Spending time outdoors is important to the Beckers, but they also make time for some local shows, movies and full-time Floridian friends.

“It keeps our social life active,” he said. “It’s more of an outdoor life. … It’s just an easier and a more fun way to spend time.”

When they’re having that much fun, Philly turns into a distant memory, though they always return home.

Palm Beach County, in which Boca lies, is one of the top winter habitats for snowbirds, with roughly 145,000 who come to the area.

But there’s more to Florida than just the notoriously Jewish Boca Raton or Miami Beach.

Many have opted for less-congested and cheaper locales — with the same amount of palm trees — like the quiet beach havens of Clearwater, Englewood, Bradenton or Venice, Fla.

Some cities, usually beach towns, are more popular for sun-hungry snowbirds than others, as they offer more seasonal rental properties. And if you would prefer an ocean view, there’s no worry about hurricanes since the season ends Nov. 30, not to mention a slight decrease in that awful humidity.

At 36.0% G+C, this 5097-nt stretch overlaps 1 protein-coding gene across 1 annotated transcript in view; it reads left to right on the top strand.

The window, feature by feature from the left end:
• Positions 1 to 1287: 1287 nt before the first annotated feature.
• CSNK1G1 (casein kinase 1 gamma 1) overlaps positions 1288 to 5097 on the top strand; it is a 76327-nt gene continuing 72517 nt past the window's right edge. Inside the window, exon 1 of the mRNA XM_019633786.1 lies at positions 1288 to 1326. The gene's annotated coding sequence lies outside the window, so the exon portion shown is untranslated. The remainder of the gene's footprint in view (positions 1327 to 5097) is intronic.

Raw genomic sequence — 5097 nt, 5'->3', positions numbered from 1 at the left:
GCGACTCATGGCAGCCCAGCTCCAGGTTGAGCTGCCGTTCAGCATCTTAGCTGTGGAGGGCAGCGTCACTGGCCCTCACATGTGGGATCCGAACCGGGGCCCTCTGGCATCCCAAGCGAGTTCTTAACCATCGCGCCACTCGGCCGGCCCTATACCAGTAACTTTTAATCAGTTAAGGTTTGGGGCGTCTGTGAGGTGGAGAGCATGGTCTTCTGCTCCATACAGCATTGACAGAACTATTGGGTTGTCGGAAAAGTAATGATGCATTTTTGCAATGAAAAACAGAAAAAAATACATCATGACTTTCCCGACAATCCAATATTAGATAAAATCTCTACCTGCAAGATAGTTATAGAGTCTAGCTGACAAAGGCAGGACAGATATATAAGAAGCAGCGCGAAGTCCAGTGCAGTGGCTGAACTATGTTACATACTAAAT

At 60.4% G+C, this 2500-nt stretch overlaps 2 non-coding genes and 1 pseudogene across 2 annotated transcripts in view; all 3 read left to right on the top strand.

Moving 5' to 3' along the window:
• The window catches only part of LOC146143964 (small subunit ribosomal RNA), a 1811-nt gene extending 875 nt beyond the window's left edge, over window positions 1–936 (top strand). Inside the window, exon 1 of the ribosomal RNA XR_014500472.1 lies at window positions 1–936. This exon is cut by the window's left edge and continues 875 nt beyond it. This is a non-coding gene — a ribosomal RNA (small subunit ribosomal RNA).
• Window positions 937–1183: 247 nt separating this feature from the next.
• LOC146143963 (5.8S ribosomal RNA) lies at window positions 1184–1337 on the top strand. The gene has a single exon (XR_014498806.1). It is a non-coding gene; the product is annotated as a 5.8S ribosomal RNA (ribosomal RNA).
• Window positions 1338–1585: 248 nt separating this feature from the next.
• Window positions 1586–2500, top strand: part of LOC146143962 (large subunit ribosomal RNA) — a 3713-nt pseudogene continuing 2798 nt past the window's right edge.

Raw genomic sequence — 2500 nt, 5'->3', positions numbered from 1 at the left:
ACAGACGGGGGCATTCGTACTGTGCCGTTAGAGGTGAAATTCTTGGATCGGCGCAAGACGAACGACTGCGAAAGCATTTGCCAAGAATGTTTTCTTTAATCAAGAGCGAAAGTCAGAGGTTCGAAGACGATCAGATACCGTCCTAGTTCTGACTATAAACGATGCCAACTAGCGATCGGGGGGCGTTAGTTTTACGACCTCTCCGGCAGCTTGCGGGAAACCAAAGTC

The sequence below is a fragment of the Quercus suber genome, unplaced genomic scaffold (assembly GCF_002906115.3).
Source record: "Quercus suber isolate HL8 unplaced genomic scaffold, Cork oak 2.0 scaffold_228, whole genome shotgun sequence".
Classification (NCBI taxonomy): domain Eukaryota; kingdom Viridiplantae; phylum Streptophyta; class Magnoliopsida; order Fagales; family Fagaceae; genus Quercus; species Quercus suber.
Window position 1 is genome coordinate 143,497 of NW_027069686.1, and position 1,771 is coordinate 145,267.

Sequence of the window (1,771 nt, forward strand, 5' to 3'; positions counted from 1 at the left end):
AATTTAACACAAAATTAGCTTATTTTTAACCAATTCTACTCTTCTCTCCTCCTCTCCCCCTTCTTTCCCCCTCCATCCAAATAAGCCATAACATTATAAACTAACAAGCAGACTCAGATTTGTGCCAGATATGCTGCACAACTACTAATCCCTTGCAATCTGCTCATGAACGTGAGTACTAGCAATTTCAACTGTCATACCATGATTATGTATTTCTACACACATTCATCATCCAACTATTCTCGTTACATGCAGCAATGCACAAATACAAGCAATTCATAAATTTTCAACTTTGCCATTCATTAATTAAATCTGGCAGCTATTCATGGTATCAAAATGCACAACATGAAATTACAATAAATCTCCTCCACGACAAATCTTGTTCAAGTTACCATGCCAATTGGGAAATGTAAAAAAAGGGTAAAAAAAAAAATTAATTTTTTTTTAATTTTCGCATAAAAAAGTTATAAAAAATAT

But if you’re not much of a beach person, Winter Park, Fla., offers a more relaxed environment inland. Just outside Orlando, Winter Park provides a quiet, small-town vibe just a short drive from neighboring theme parks, restaurants and shopping.

Orlando is rich in Jewish life as well — synagogues, JCCs, delis — minutes from the burbs of Winter Park.

And further northwest of Orlando and south of Ocala, Fla., lies The Villages, the best place for retirees to nosh and kvetch among other noshers and kvetchers.

Golf carts are about the only means of getting around town — not joking. It’s basically Disney for adults.

But Linda and Arthur Scherr settled for Pompano Beach, Fla., as their getaway space, usually from January to April.

Florida mornings call for pickleball, a popular sport among snowbirds that combines elements of badminton, tennis and Ping-Pong.

“It’s really big in Florida because it’s an outdoor thing,” Arthur Scherr said, but there’s also indoor spots, and five are within a half-hour drive from their Pompano Beach home.